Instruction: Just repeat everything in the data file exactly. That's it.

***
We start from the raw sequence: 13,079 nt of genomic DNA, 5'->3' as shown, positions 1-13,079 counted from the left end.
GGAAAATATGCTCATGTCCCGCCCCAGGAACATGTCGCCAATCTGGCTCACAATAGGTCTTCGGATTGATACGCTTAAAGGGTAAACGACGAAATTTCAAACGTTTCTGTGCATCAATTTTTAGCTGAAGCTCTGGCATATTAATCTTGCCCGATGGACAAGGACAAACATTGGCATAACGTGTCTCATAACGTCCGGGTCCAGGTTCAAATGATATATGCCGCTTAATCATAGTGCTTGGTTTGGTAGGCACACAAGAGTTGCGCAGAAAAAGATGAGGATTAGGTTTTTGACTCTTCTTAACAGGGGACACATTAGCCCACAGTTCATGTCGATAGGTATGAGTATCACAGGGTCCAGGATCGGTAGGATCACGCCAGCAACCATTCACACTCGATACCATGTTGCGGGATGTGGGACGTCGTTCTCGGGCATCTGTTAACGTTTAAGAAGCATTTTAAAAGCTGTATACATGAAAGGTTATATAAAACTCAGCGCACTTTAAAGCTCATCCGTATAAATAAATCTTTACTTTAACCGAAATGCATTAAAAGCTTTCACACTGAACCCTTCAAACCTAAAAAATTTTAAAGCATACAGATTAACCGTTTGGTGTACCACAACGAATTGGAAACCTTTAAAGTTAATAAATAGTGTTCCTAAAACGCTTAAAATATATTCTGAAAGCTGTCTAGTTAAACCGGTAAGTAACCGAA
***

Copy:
We start from the raw sequence: 13,079 nt of genomic DNA, 5'->3' as shown, positions 1-13,079 counted from the left end.
GGAAAATATGCTCATGTCCCGCCCCAGGAACATGTCGCCAATCTGGCTCACAATAGGTCTTCGGATTGATACGCTTAAAGGGTAAACGACGAAATTTCAAACGTTTCTGTGCATCAATTTTTAGCTGAAGCTCTGGCATATTAATCTTGCCCGATGGACAAGGACAAACATTGGCATAACGTGTCTCATAACGTCCGGGTCCAGGTTCAAATGATATATGCCGCTTAATCATAGTGCTTGGTTTGGTAGGCACACAAGAGTTGCGCAGAAAAAGATGAGGATTAGGTTTTTGACTCTTCTTAACAGGGGACACATTAGCCCACAGTTCATGTCGATAGGTATGAGTATCACAGGGTCCAGGATCGGTAGGATCACGCCAGCAACCATTCACACTCGATACCATGTTGCGGGATGTGGGACGTCGTTCTCGGGCATCTGTTAACGTTTAAGAAGCATTTTAAAAGCTGTATACATGAAAGGTTATATAAAACTCAGCGCACTTTAAAGCTCATCCGTATAAATAAATCTTTACTTTAACCGAAATGCATTAAAAGCTTTCACACTGAACCCTTCAAACCTAAAAAATTTTAAAGCATACAGATTAACCGTTTGGTGTACCACAACGAATTGGAAACCTTTAAAGTTAATAAATAGTGTTCCTAAAACGCTTAAAATATATTCTGAAAGCTGTCTAGTTAAACCGGTAAGTAACCGAA